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. 200 cash down and $700 on asy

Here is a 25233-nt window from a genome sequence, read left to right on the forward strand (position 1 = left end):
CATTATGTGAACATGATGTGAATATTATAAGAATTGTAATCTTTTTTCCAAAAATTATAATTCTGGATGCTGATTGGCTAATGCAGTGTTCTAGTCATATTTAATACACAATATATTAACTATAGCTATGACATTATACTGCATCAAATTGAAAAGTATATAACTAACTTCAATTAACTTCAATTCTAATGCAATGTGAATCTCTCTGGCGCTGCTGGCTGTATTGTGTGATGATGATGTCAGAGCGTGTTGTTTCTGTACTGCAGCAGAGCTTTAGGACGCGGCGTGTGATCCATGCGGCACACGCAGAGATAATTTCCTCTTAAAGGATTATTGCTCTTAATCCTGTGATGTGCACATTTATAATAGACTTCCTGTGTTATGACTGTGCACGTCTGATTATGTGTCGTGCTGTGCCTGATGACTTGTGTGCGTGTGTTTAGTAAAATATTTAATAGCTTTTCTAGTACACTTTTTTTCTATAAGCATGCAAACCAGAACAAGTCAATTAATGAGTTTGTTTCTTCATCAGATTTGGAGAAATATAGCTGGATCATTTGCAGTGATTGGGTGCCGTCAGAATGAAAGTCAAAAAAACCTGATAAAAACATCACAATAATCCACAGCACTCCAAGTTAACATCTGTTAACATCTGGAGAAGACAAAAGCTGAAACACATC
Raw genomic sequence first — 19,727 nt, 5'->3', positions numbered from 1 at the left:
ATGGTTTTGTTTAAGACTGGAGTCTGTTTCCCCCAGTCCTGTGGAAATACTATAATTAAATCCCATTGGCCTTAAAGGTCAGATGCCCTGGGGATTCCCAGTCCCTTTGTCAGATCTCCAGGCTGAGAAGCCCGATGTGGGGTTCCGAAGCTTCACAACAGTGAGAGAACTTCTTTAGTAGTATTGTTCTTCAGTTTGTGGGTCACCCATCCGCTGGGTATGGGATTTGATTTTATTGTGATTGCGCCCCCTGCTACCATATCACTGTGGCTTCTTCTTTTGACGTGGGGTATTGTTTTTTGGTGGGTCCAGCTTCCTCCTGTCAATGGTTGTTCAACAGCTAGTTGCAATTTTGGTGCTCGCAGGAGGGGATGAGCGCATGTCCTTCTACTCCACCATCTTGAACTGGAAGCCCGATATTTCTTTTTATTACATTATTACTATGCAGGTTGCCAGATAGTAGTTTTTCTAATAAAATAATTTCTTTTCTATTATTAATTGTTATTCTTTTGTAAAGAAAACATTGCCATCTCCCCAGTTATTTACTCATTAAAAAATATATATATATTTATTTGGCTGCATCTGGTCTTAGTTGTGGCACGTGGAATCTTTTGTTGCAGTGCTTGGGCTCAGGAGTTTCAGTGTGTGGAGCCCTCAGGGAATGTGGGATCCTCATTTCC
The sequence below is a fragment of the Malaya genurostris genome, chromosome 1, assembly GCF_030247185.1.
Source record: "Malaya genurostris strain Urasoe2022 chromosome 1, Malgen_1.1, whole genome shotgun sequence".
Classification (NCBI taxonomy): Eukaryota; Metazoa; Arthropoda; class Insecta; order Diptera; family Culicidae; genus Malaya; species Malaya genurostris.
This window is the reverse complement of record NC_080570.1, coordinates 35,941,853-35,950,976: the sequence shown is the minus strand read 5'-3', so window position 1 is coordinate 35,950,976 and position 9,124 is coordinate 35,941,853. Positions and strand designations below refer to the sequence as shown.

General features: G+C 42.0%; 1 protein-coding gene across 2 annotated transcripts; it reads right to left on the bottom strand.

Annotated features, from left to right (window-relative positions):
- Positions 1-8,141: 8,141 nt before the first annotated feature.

monthly installments like rent will buy a Are room house with bath and fine shade. E. E. Pascoe, 110 N. Center St., Real Estate and Loans. 0 i AJMZONA REPUBLICAN $1800 buys 5 room brick modrn house on the north aide. $100 cosh. Balanoe like rent. E. E. Pasco, lie N. Center St, real estate, loans and In surance. SIXTEENTH TEAK. 10 PAGES PHOENIX, ARIZONA, MONDAY MORNING. NOVEMBER C, 1905. 10 PAGES VOL. XVI, NO. 171 THE ST. PETERSBURG ENJOYS FORCIBLY QUIET SABBATH General Trepoff Lays His Hand Upon a Revolutionary Demonstration The Peacefulness of the Capital Though Was Not Extend ed Throughout the Czar's Dominions Riot and Disorder in the Distant Provinces. St. Petersburg, Nov. 5. Sunday happily passed in this city without disorders or bloodshed. The social democrats and revolutionists . had planned a mammotn demonstration in connection with the funerals of those killed in last week's riots and it was Intended to form gigantic processions representing various industrial organ izations in the suburbs and flying red flags, carry the bodies of the "mar tyrs" in state through the center of the city. These processions were to unite at the Kazan cathedral where the passions of the crowd might be fired by tb revolutionary craters. Late last night, however, when it be came known that General Trepoff would not permit a big demonstra tion threatening disorder, and that the for irninediateinvestment in gilt edge Mortgages on improved property. Very liberal terms. LARGE LOANS PREFERRED CALL AND SEE. i DWIQHT B. HEARD Center and Adams Street. ANOTHER BARGAIN:, 40 , acres under the Mesa canal' with full water right in same; $2500. The ranch is about two miles this side of Mesa, ev ery foot of it is good, sandy loam and well adapted for raising cantaloupes, grain or alfalfa; is in good neighbor hood, close to schools and has rural free delivery; has an adobe and also a frame house and a frame barn, etc. This la very, very cheap. Investigate. E. J. BENNITT Real Estate, Loans and Insurance, 16 and 13 North Center St. to Stoves! Stoves!! Stoves!!! Everything in the line of cooking and heating stoves. Stoves repaired and set up. D. H. BURTIS, Agent. 15 E. Washington St. If you are a Graduate of the LAMS0N BUSINESS COLLEGE You are drawing a Good Salary. SVIOIMEY TO LOAN Any amount on diamonds, watches, Jewelry, etc. Rate of interest on small loans, 4 per cent. Special rate on large loans. All loans good for six months. Out of town customers can make loans throug h Wells Fargo Express Co. Phoenix Loan Office, 26 EA VJZrSTREET' THE PHOENIX NATIONAL BANK PHOENIX. ARIZONA Paid-up Capital. E. E. GAGE, President. Steel-lined Vaults and Steel Safety Deposit Boxes. Gensral Banking1 Business. Drafts on all Principal Cities of the World. DIRKCTORS-E. E. Gaze, V. M. Murphy, I. M. Kerry, W. F. Staunton, F. T. Alkire, George N Gkc, R. N. Fredericks, L. II. Chalmers. II. J. MoClung. UNION BANK AND TRUST CO. AUTHORIZED CAPITAL $100,000.00. PHOENIX, Ariz, J. L. McDowell, Cashier, 30 N. CENTER ST. Officers and directors: W. F. Nichols president; Dr. J. M. Swetnam. vice president; Geo. II. N. Luhrs, treasurer; D. Nicholson, auditor; F. L. Blumer, secretary; A. J. Edwards, attorney; Ha rry Kay, Director. We conduct a general banking buslnesj,4 per cent interest on time de posits. Safety deposit boxes for rent. HIE PRESCOTT NATIONAL BANK, - Prescott, Arizona. . United State Depository. Capital paid nn, JinO.nflO.OO. Surplus and undivided profits, $85,000.00. K. M. MURl'HY. President. MORRIS C.OLOWATKIl, Vice Pres. R. N. FUKDER1CKS, Cashier. A. V. MeCASII, Asst. Cashier. .... Second to none in equipment. Prompt and careful attention given to all business FOUKIG1Ni)EPARTrtNT. : SAFE DEPOSIT DEPARTMENT, Directors: F. M. Murphy, Moi ris Goldvater, R K. Fredericks, 1). M. Fcny. If B.Gage. F. fi. 11 ret lit, J. C ilerndon. mayor had issued a proclamation say ing that the streets were no place for the airing of political grievances, the socialist leaders called off their plans, declaring that they feared that "this demonstration of the people was marked for slaughter, for which they were not prepared at present. The people will give battle when ready, but not when General Trepoff wants ; t l. Accordingly the funerals were held in private and the workmen attended memorial services in the various mills. Although the demonstration was for mally abandoned, tens of thousands of spectators flocked to the Nevsky Pros pect. The broad thoroughfare in front of the Kazan cathedral was blocked by a. great crowd of people, but there was no attempt at disorders and no occa sion to use the squadrous of Cossacks, hussars and cuirassiers neld in reserve inside the streets. The revolutionary leaders here an ticipate a period of comparative quiet and speak of the great strike as sim ply a "maneuver" which forced the au tocracy to make concessions. "We have not any 'intention of ending the fight now," said one of them today. I "but will organize and arm the people for the final struggle. "We have asked nothing from the bureaucracy and only by a popular uprising can we achieve our aim, which is a constit uent assembly." j While the news received from th provinces indicates that something ! like normal conditions are being re stored in many regions, the situation j continues grave in the Baltic prov- inces, the Caucasus, Odessa and other ' places in the south, where outrages ! have generally taken a.i anti-Jewish nature. i Thomas A. Keenan, American con ' cul at Odessa sent A telegram to the ; American embassy saying that since Tuesday the blood of Jews has contin ' ued to flow and he estimates the num j ber killed In the thousands. Artillery, h i . . t I Now on the market. See the window display. Donofrio's Crystalized Cactus I Candy. Satisfaction is a good thing. We have the very latest machine out. When your buggy needs a new rub ber tire, come and see us. The Phoenix Cycle Co. Phone Red 524 22 W.Adams $100,000 Surplus and Undivided Profits. $90,000 H. J. McCI.CNG, Vice-President. It. B. BCRMISTER, Cashier. he says has been employed to suppress rioting and the Jews have fired from wi'ndows upon troops in the streets. Fortunately, he adds, thus far Ameri can interests are unaffected. Fatal encounters between soldiers and the populace and anti-Jewish ex cesses are reported from many places In the provinces. Yesterday and today at Kremenchug twenty persons were killed and eighty injured. At Kutais a military train was wrecked and nine soldiers killed. After the collision the revolutionaries opened fire on the train and the troops replied. Many were in jured on both sides. At Berdicheff se veral persons were killed and injured and at Minsk serious rioting arose through troops preventing a meeting of citizens. The troops fired a volley into the crowds and there was intermittent firing for a long time. Hundreds were killed and six hundred wounded. In describable horrors are being witness ed every day. Massacre and pillage of the Jews continue at Kishineff. Anti Semitic rioting is reported to be going on in Kherson, E'taterinoslav, Vasilkoff, Kaluga, Ivanovo Voznezensk, Moghlleff, Koslet and Uman. At Ak kerman many were killed and at Rosfc off On Don about 100 were killed or wounded. The Cossacks assisted in the pillaging. A delayed report from Baku dated Nov. 2, states that an Armenian having fired upon and thrown bombs at a patriotic demonstration serious encounters and incendiarism followed in which several persons were killed. POLISH ENTHUSIASM. Warsaw, Nov. 5. Great patriotic demonstrations were held in the streets today by crowds estimated at 200,000 persons. Processions headed by the clergy and singing "God Save Poland," paraded the principal streets, which were elaborately decorated. The bal conies were filled with spectators. A citizen guard maintained exemplary order and the military massed in the side streets had no occasion to inter fere. An attempt by Russian loyalists to organize a procession was a complete failure, barely 500 persons taking part in it. Jewish militia armed with re- ; volvers is guarding the Jewish house?! in the outskirts of the city. The mili tia shot and killed four disguised de tectives found trying to provoke dis- , turbanees. The governor yesterday j warned the Polish newspapers that un less they submitted to censorship, their oilice would be closed. Two papers per sisting in their disregard of t.is order : have been shut up and sealed by th j troops. The houses of all Polish na. ! tionalists were illuminated tonight. Funerals of the victims of disorders nl j Lodz, which were, held today. ver at tended by 40,000 persons. There wpm revolutionary speeches but no disorder. GEORGIAN "PATRIOTS. TiflLs, Nov. 5. A patriot demons ra tion today was participated in by 20 000 persons. While the procession pass ing along Gotowinski Prospect firing began. Bombs were thrown at tha I troops, who answered with rifle shots. in dead numuereu ten ana mere were many wounded.1 In another place a .crowd of school pupils with revolution ary' flags collided with a lcyal demon stration. The troops fired in the air with a view of dispersing the crowds and a general encounter ensued n which four were killed and seventeen wounded. ROMAN REJOICING. Rome, Nov. 5. At the reopening of , the university the stud-mts. finding (among them two Russians made an en I thusiastic demonstration, crying "hur rah for constitutional Russia." They then carried the Russian students 0:1 their shoulders. Speeches were deliv ered and it was agreed to organize a meeting of all Rome asosclations in fa vor of free Russia. RIOTOUS SUNDAY AT PRACUE. Prague, Nov. 5. Thousands of so cialists held suffrage demonstrations today, leading to serious disorders which continued all day long. The morning gathering was at Wenzel's Plattz and crowds hooted and eventu ally fired on the police. After inef fectual attempts to clear the streets it was found necessary to summon the troops to disperse the mob. Rioting was resumed in the afternoon A barricade was erected by the dem onstrators which troops stormed and destroyed. The mobs driven from one point constantly assembled -at another. Rioting continued in the suburbs un til late in the evening. The day's cas ualties were one killed, forty-seven seriously and 150 slightly injured and 130 persons arrested. Fully 50,000 de monstrators took part in the disorders. Quiet has now been restored and the authorities have resolved to resort to martial law if the disorders are re peated. FIRED THE GOVERNORS. London, Nov. 5. A dispatch from Helsingfors to Reuter'3 telegram com pany says: "Strikers at TJIeaborg and Kuopichave expelled the governors of those towns. GUARDING HIS CLAIM. An Insane Man Wings Two Telegraph Operators Near Helena, Mont. Helena, Mont., Xov. E. A. K. Arpln, whose home is in Salt Lake and J. C. Dollve of Orlando, Fla., were shot and seriously wounded this afternoon a short distance from this city by a man supposed to be insane. The men are telegraph operators and were walk ing in the hills. They had passed a mining dump a few feet when a bullet struck Arpin in the left thigh. An other fired at the same instant struck Dolive in the groin. Two other shots were fired one striking Dolive in the arm and another hit Arpin in the groin. Dollve took refuge behind a rise in the ground and saw a man running away. The wounded men were brought to town and while their wounds are ser ious, they are not believed to be mor tal. An Insane man has hon reported in the hills near Helena for several days and the sheriffs officers have been hunting for him. It is believed he is I the man who did the shooting. A search in the hills until night for the man was unavailing. The insane man is labor ing under the belief that some one Is trying to jump his mining claim. SICKENING BARBARITY In the Jewish Slaughter at Odessa The Mobs, Aided by Troops and Po lice, Pillaged the Houses of the Victims. Odessa, Nov. 5. A tour of the city and a part of the suburbs today found all Quiet. Whole iows of shops that were pillaged have been boarded up. The poorer Jewish quarters suffered most and the principal streets with a few exceptions were untouched. The Russian shops are marked with crosses painted on the shutters and the private houses with ikons so as to protect them from the mobs. Peasants armed with knives and scythes tried to enter the city Saturday to loot the place but they were driven beck by the soldiers. The casualties in Saturday's disturb ances exceed 140 and those of the pro ceeding three days nearly 5.R00. Plun dering continued early this morning in the outlying districts but today the city is relatively calm though the pop ulation Is still anxious. The latest accounts of devastation in the Jewish quarter add to the horror of the situation. All bakeries and nearly 600 homes have been destroyed. The Jew killed in every circumstance were treated with revolting barbarity. Heads were battered with hammers, nails driven intf the bodies, eyes gouged out and ears severed. Many bodies were disembowled and in some cases petro leum was poured over the sick found hiding and they were burned to death. It is alleged that the police and sol diers everywhere marched at the head of mobs, inciting them to destroy the Jews by crying, "the Jews have killed our emperor," and similar expressions, While the mob3 were engaged in slaughter the soldiers busied them selves pillaging cash and jewels, leav ing the household goods to the mobs The owners of many houses got rid of the bandits by the payment of ransom to the police. The police prevented the arrest of looters and prevented also the Red Cross workers from aiding the wounded, actually firing upon those en gaged in this work. A band of stud ents removed much of the stolen prop erty to the university, while they also took twelve dead bodies of anti-Jewish demonstrators, whose relatives today besieged the university claiming the corpses and demanding the release of the demonstrators-who wer? confined in the university. They threatened oth erwise 'to burn the university and kill the professors. - Measures were there upon taken to transfer these prison ers to the regular prison. 1 . EL PASO SCORCHED BY $100,000 FIRE Among the Buildings Destroyed the Old Myar Opera House. El Paso, Texas, Nov. 5. The Myar opera house erected in 1887, and foi years the finest building between San Antonio, Texas, and L03 Angeles, Cal., wt3 totally destroyed by fire last night The loss to the building and the oc cupants v:!I total over $100,000. Besides the opera house others whose loss is total are as follows: Nagley and Carr, undertakers; S. D. Clifford and company, furniture company; M. M. Furniture company; Denver Jew elry company; Max DawedofT, mana ger; P. L. Buquor, jeweler and gun smith; Opera House hotel. All the guests in the hotel lost everything. The Crawford theatrical circuit of Topeka, were the lesses of the opera house. SHOW HOUSE TO BE REBUILT. Topeka, Kan.. Nov. 5. L. M. Craw ford left today for El Paso, Texas, to arrange with Henry Myar for the re building of the Myar opera house which was destroyed by fire Saturday night. He will meet Mr. Myar at El Paso Tuesday. Crawford stated that his company would erect a temporary building to be used as a theater at El Paso until the Myar theater was re built. NEW YORK FIGHT ENDS WITH HURRAH All Candidates Express Confidence of Election. New York, Nov. 5. Enthusiastic rallies by democrats and the munici pal ownership league at the Hippo drome and Madison square garden re spectively, marked the close of the po litical campaign tonight. An audience of 12,000 persons filled the garden and thousands of men, women and chil dren surrounded the building and cla mored for admission defying the efforts of 400 policemen to preserve order. It was only after a troop of mounted men slowly forced the crowd back that Mad ison avenue in front of the garden was cleared. The building was filled to it3 capa city and the doors were closed. A crowd of more than 10,000 persons fill ed the adjacent street and tried to en ter the building but were unable to make their way inside. The police again and again forced their way through and squads of mounted men along the sidewalks while men on foot advanced along the roadways and streets. Throughout the disorder the policemen refrained from using their clubs. No one was seriously hurt and no arrests were made. Wm. Randolph Hearst was the prin cipal speaker at the garden and wes received with an outburst of cheering which lasted nearly twenty minutes. Hearst evoked another great demon stration when he assured the audience that his election was beyond question. A letter from Mayor Weaver of Phil adelphia was read regretting his in ability to be present. At the Hippodrome the principal ad dress was made by Congressman W. Bourke Cockran. Final statements made tonight by Mr. Ivins and Mr. Jerome and the managers of the latter also sent out an appeal for $10,000 to be raised for the campaign fund by 1 o'clock tomorrow. Mr. Ivins said: "With a full and complete knowledge of the situation and in justification of the organiza tion, I declare that the morale of the organization by our workers has bred a confidence in my leadership, and victory is in sight. There are not more than 360,000 democratic votes in this city, divisible between the two democratic candidates. They cannot be divided in such way as to render possible the election of the other can didates." Mr. Jerome said: "As the cam paign closes, I have but one feeling In my heart, and that is of overwhelming gratitude that I have been permitted to be part of a movement so stirring and .significant. All over the coun try they see it as we do in New York a fight on the part of the people to re sume the power that justly resides in them and which has' unjustly been ta ken away from them." o ELECTION FRAUDS NIPPED IN THE BUD Discovery of Wholesale Illegal Regis tration in New YorhV New York, Nov. 5. Thct a vast amount of illegal regisl ration, ospocial ly in the down -town section of the city lias been discovered by an agent of State Superintendent of Elections Morgan, was stat.nl today at Mr. Mor gan's office. In -oine instances the same individual appears to have reg isUred more than a dozen times from difi't-ient addressee. The Mipcrint:.!i -dent wih have over a thousand war rants issued tomorrow, which will be nerved in the event the persons named pit-sent themselves at the polls. In addition to these, he wili furnish the police with "orders of arrest" lists containing the names of 2,000 persons against whom there is evidence of il legal registration. Inspectors of elec tion will also be supplied with chal lenge lists containing from 5,000 to S.000 names of persons whose right to vote is suspected. Every preparation has been made to secure complete harmony between the police and state deputies, 350 of whom will be on duty on election day. A PHILADELPHIA PRECAUTION. Philadelphia, Nov. 5. The sheriff has issued a proclamation giving notice to all persons that they must abstain from interfering with the election of officers in the performance of their duties next Tuesday. The issuing of a proclama tion of this character is rather unus ual. It quotes that a portion of the election laws relating to the duties of election officers and warns all police men, deputy sheriffs and constables not to enter polling places, except to cast their ballots or when called upon to render full aid and assistance to deputy sheriffs apoplnted by the sheriff, "whensoever they may be required to do so, to the end that the law may be respected and obeyed and the election officers and electors protected in the performance of their duties." o A TRAIL OF DEAD THROUGH OKLAHOMA E.ight Were Killed in the Town of Mountain View. Mountain View, Okla., Nov. 5. Eight persons were killed and thirty injured, four fatally, by yesterday's tornado. Following is a revised list of the dead: W. T. White, Frank W. Clarke, J. S. Barkley, Mrs. Jennie Jones, Mrs. W. M. Holt and two small children, Mrs. Robert Hulme. . Fatally injured Mrs. J. S. Barkley, Ed Hollis, Mrs. E. McBride, child of W. N. Hclt. No damage was done outside of the town. The pathway of the tornado was about one hundred yards wide and only one mile lor.g, but in this small area the havoc was great. A cotton gin with heavy machinery and mas sive timbers is a complete wreck. In this building J. S. Barkley, employed as packer in the gin, was killed. His body was found pinioned under the de bris near the press, his head and shoulders crushed into the ground. The Barkley home, which is near the gin, was carried 200 yards and there dropped. Mrs. Barkley was found im bedded in the mud in the street, her head and face covered with wounds. A large two-story school house was lifted straight up In the air, turned completely over and crashed down on the roof just beside the foundation. The Methodist church is also a com plete wreck. The Christian church, which was used as a school building, was totally destroyed. Many resi dences were unroofed. o COL. HENDERSON DYING. Former Speaker of the House of Rep- , ressntatives. Dubuque, la., Nov. 5. Col. D. B. Henderson former speaker of the bouse, is at the point of death, and has been removed to a "lospital. Phy sicians may resort to an operation in a last attempt to save his life. He is suffering from paresis. A BLIND TIGER. Whose Son Was Discovered by Kentucky Authorities. the Louisville, Ky., Nov. 5. A special to the Journal from a staff correspon dent, via Middletown, . says: "Mili tary and sheriffs posse attacked Ball's blind tiger this afternoon. Two men were 'wounded. Shelby Ball brother of Jack Ball, who Is wanted for mur der. Is thought to have been shot." "The attacking party fell back slow ly toward Mlddleboro. A party of In diana tourists had a. narrow escape from flying bullets. The Balls have cut the telegraph wires to Cumberland Gap. The Louisville &Nashville road has been asked for arrangements and ammunition . by the citizens commit tee. The attacks on Ball's stronghold will be renewed tonight." o A BANK WRECKED BY LEAKING GAS Three Persons Killed in the Collapse of the Building. Ishpeming, Mich., Nov. 5. Three children are dead and thirteen people injured, one fatally, as a result of an explosion here today, which completely destroyed the Miners' National bank. The dead: STEVEN GOODMAN, aged twelve years. ALICE MONROE, aged ten years. EDWARD MGRATH, aged twelve years. Fatally Injured: James F. Mullen. Gas leakage in the basement of the bank building was responsible for the explosion and loss of life. The victims were all church attend ants on their way home from mass AndeFson and Peterson, steam fitter-?. had been engaged to make some re pairs to the heating plant, and as they entered the building they detected a smell. They thought little of the cir cumstance, however, and as they passed Into the furnace room, they struck a match to a gas jet. There was a terrible explosion. The steam fitters were blown through a doorway at Ihe rear of the building, while the building collapsed, falling into the street a mass of ruins.. Switching car3 on a side track near tho bank blocked ho crossing when tho explosion occurred. Many ier sons were standing on the sidewalk awaiting the passing of the cars and thus were within reach of the explo sion. There were a number of narrow tscapes from death. Jsunes Mullin was in the office of the bank building when the explosion occurred and was not taken '"from ihe debris until the rescuers had worked for two hour3 clearing away the wreckage. The bod eswere fearfully mangled. The safety deposit vault of the bank was unin jured. o HE WANTED GORE OF KANSAS EDITOR State Treasurer Kelly Resents News paper Criticism. Topeka, Nov. 5. Thomas T. Kelly, state treasurer of Kansas and Frank P. MacLennan, publisher of the laily Journal, engaged in a personal physi cal encounter at the rooms of the Elks lodge in Topeka this afternoon. Thf collrsion was the result of a fight which MacLennan has been making on Kelly through his paper. Kelly started the trouble today, it is said, by approach ing MacLennan and abusing him. He ended up a tirade by aiming a Lard swing at MacLennan' head. The blow glanced and VacLennan turned and retreated down the corridor. At this point Eugene Stotts, an em ploye of MacLennan, "ran to the rescue of his employer and ttruck Kelly twice without inflicting serious damage. Mu tual friends then interfered and the men were parted, Kelly protesting that the next time he met MacLennan he would not waste any time in conversa tion and that It would end more serious than the results of today's encounter. After the trouble today, Kelly Is said to have stated he had been looking for MacLennan for some time, but had not been able to find him. It is stated that Kelly said he would require and . re ceive complete and personal satisfac tion before he was through with Mac Lennan. o FOOTBALL VICTIM. California School Boy's Skull Fatally Crushed. San Jose, Cal., Nov. 5. Clarence Van Boklen, a young student of the Santa Clara high school, died yester day at a local sanitarium from the ef fects of a crushed skull, which Injury he received, during a football game between the Santa Clara and San Jose high schools. o WEATHER TODAY. Washington, Nov. 5. Arizona: Snow in north, rain in south portion Mon day, probably Tuesday, cooler Monday. RETIRING The entire stock of FINE JEWELRY to be offered at SACRIFICE PRICES, as the whole must be sold between now and JANUARY 1st., at which time I will retire from business. H. ISHOW GIRL'S HEAD FOUND The Dismembered Body is Now Complete Police Looking for the Woman Who Had Charge or the Haas Where the Girl Died. Boston, Nov. 5. What Li confid-mly believed to be the head of Susan A. Geary, the dress suit case victim. recovered in a leather hand bait from the bottom of the harbor today. It was dragged to th surface very rte.r the point where Lewis Crawford ai d Wm. Howard, who have cor.fesed t.. disposing of the dismembered body of the girl, said they dropped it. The hea 1 completes the body of th girl. The trunk was found Sept. 21 sr. I the limbs picked up on K-t. Tr. leather bag in which the head had Wt placed together with thirty pounds of loose shot, did no: move, apparent! from the place where it was sunk. The bag with the contents was taken to the Howard street undertaking establishment ar.d will be viewed by Medical Expert Harris tomorrow. The head was in a good state of preserva tion and it is thought by the police that it will be readily recognized as that of Miss Geary. The police to-day continued the search for Mary S. Dean, who is said to have had charge of the home in which Ml Geary died after being removed from the Tremont street resort. The hunt for the woman was without result an,l It is believed that she left the city as soon as she learned of the arrest of Crawford and Howard. OaviforJ aiul Howard will probably remain in New York for several d:-ys. until the nr.i -sary papers for their extradition are approved by Governor Hij:ns, Morris Nathan, the lover of liis., Geary, will be arrairned In court to morrow on the charge of abortion. lr. McLeod. who was arreste.1 In the I'.i-W Bay district on Friday f r allc;r-d com plicity in the case, irft .o n to.Uy f.w a few days. He is under a bond of $20,000. o CABINET PUBLICITY. The President Reaches an Understand, ing with Newspapermen. Washington, Nov. 5. PreUU-n; Roosevelt has had a conference with .t number of representative newspa;e eorrespondents at the capitol rvcird.r. the best method of making public uo.i matters of general Interest as m!j;hl develop m fmr!net councils. A satisfactory understanding j reached which amounted to a rr.-. -nition of the right of executive to pre serve the secrecy of the cat Inet as ait advisory body to the president h: the newspapermen may be iriven ny proper information touching i-ublvv business that develops in each of th departments by various heads. o A FAMILY CREMATED. Dayton. Ohio. Nov. S. JaooN Haught, his wife and son. Jess. r ' cremated in a fire which destr.e.l their cottage, eight mlies north of ly ton. early this morning. o,ier Haught, another son. was r.ri-u.y burned and taken, to the hosp'tal. To taste it is bliss. Get a sample and you will want a pound. Donofrio's , Crud Cactus Candy. The Highest Award at St. Leuia World's Fair Was Given the The largest-sailing Wheel in the World. High Grade H. 5. GRISWOLD Arizona Agent Phoenix Phone, Red 412 SI 9. 1st vSunshine Guaranteed at HOTEL OASA LOMA Terxipe, Ariz. Every day in the year. "Yon don't pay fr Lodging when the sun doesn't shine." Write for rates. W. J. KINGSBURY, Propr. F. VANTILBURG jj 1 J "